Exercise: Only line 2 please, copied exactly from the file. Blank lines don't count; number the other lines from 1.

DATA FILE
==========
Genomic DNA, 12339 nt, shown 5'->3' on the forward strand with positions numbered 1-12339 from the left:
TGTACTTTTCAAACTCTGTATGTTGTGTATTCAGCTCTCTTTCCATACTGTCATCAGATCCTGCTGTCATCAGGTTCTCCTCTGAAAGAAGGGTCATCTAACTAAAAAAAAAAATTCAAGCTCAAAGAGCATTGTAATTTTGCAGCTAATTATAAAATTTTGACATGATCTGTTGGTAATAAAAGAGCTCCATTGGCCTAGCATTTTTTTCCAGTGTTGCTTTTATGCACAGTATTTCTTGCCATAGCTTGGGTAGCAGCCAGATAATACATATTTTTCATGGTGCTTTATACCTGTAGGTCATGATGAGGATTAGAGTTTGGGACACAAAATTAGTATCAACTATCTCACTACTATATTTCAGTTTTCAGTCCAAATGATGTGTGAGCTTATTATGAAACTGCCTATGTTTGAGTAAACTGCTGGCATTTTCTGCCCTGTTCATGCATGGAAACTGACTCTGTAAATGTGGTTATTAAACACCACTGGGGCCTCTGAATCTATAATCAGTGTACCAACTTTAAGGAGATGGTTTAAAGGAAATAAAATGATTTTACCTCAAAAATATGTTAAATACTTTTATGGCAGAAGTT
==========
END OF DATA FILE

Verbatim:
TGTACTTTTCAAACTCTGTATGTTGTGTATTCAGCTCTCTTTCCATACTGTCATCAGATCCTGCTGTCATCAGGTTCTCCTCTGAAAGAAGGGTCATCTAACTAAAAAAAAAAATTCAAGCTCAAAGAGCATTGTAATTTTGCAGCTAATTATAAAATTTTGACATGATCTGTTGGTAATAAAAGAGCTCCATTGGCCTAGCATTTTTTTCCAGTGTTGCTTTTATGCACAGTATTTCTTGCCATAGCTTGGGTAGCAGCCAGATAATACATATTTTTCATGGTGCTTTATACCTGTAGGTCATGATGAGGATTAGAGTTTGGGACACAAAATTAGTATCAACTATCTCACTACTATATTTCAGTTTTCAGTCCAAATGATGTGTGAGCTTATTATGAAACTGCCTATGTTTGAGTAAACTGCTGGCATTTTCTGCCCTGTTCATGCATGGAAACTGACTCTGTAAATGTGGTTATTAAACACCACTGGGGCCTCTGAATCTATAATCAGTGTACCAACTTTAAGGAGATGGTTTAAAGGAAATAAAATGATTTTACCTCAAAAATATGTTAAATACTTTTATGGCAGAAGTT